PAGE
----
Residential gateways are expected to become the new hub of the so-called digital living room when they take over from set-top boxes, with the vigorous gateway market projected to triple from 2012 to 2015, according to a report from information and analytics provider IHS.
Shipments of residential gateways and thin client boxes that act as receivers are miniscule at present, but their numbers will grow dramatically as cable and wireless operators begin to roll out services offering broader connectivity and seamless access. Worldwide gateway and thin client shipments are projected to reach 4.2 million units in 2012, up from just 345,000 last year and a mere 1,000 in 2010. Shipments then are expected to continue to climb quickly during the next two years—rising to 6.7 million units in 2013, to 10.4 million in 2014 and to 12.6 million by 2015, as shown in the figure below.
“While the set-top box has been the heart of the home media environment, acting as the home’s primary media interface to the outside world and also connecting to the network and the TV, the residential gateway will be the next step up as it is able to link together an even wider range of devices,” said Jordan Selburn, senior principal analyst for consumer platforms at IHS. “Through the residential gateway, a set-top box acting as a central server can be connected to any number of thin client boxes—and eventually to other media devices being used in the home, like smartphones or tablets—in order to deliver content. As such, gateways can become the nucleus of the digital living room, where consumers have seamless access to material from a wide range of sources.”
Although gateway devices will centre on the North American region during the next few years and limit the size of the overall residential gateway space in the near term, the market will continue to expand as emerging regions begin to adopt the model. If the current set-top box market is any indication, countries like Brazil, Russia, India and China could propel the gateway space during the latter part of the decade and beyond, IHS predicts. In North America, many of the leading operators are moving to the server/client model, with the ‘Whole Home DVR’ service offered by DirecTV, Comcast and others as the first step.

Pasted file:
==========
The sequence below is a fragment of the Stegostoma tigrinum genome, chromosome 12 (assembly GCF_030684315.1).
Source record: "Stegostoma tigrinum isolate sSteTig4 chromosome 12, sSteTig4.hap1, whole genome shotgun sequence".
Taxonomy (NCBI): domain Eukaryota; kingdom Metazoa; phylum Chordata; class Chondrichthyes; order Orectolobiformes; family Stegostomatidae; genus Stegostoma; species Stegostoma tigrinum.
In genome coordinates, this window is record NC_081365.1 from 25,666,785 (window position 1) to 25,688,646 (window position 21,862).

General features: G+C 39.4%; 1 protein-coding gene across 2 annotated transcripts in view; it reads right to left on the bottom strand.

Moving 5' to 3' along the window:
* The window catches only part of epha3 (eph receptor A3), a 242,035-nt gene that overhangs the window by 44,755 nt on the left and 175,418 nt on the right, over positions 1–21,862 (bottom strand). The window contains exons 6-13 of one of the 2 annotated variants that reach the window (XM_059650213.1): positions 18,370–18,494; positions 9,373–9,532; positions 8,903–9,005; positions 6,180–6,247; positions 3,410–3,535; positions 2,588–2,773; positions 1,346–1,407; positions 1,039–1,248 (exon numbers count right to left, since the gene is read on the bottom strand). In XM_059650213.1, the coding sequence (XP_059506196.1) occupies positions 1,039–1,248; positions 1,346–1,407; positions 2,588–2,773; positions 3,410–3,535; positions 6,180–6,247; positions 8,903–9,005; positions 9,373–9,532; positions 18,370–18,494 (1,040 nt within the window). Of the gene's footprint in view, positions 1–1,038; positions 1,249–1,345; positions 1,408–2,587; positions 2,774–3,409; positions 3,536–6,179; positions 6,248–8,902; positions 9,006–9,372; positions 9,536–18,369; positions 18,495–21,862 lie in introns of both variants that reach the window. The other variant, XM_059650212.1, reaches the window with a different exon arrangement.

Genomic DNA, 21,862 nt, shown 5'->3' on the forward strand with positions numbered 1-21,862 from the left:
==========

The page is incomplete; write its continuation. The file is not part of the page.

The residential gateway model also has a pull and push component driving it forward, further ensuring that the market will grow rapidly. Among service providers, gateways can save money by allowing them to move to a server/client configuration that is less expensive than putting a hard drive into each set-top box. Operators also can charge for the increased connectivity provided by gateways, boosting provider revenues in the process. On the part of consumers, gateways with real-time, high-definition video transcoding capabilities will become a must-have feature in the connected world, allowing media to be correctly rendered in the tablets and smartphones that users already possess.
The key component within the residential gateway box—the media processor—is now ready for prime time, IHS believes. Tasked with converting media into the right format and resolution for a given rendering device, the media processor requires substantial computation power, and until recently was out of reach for even leading-edge media processors without a separate co-processing chip.
All that has changed, however, with companies like Intel Corp., Broadcom Corp. and STMicroelectronics launching products aimed at the gateway and client markets. Intel was the first to release a chip—the CE4200—for handling real-time transcoding, and quickly began to forge relationships with major set-top box manufacturers. For its part, Broadcom has the BCM7425 and other similar chips in volume production, while STMicroelectronics has its ‘Orly’ chip scheduled for production in mid-2012.
Residential gateways are not expected to settle on one single networking standard but incorporate a mix that will be dependent on region and operator. Wired or wireless, Cat 5, coax or powerline—all will vie to be the backbone of the connected home.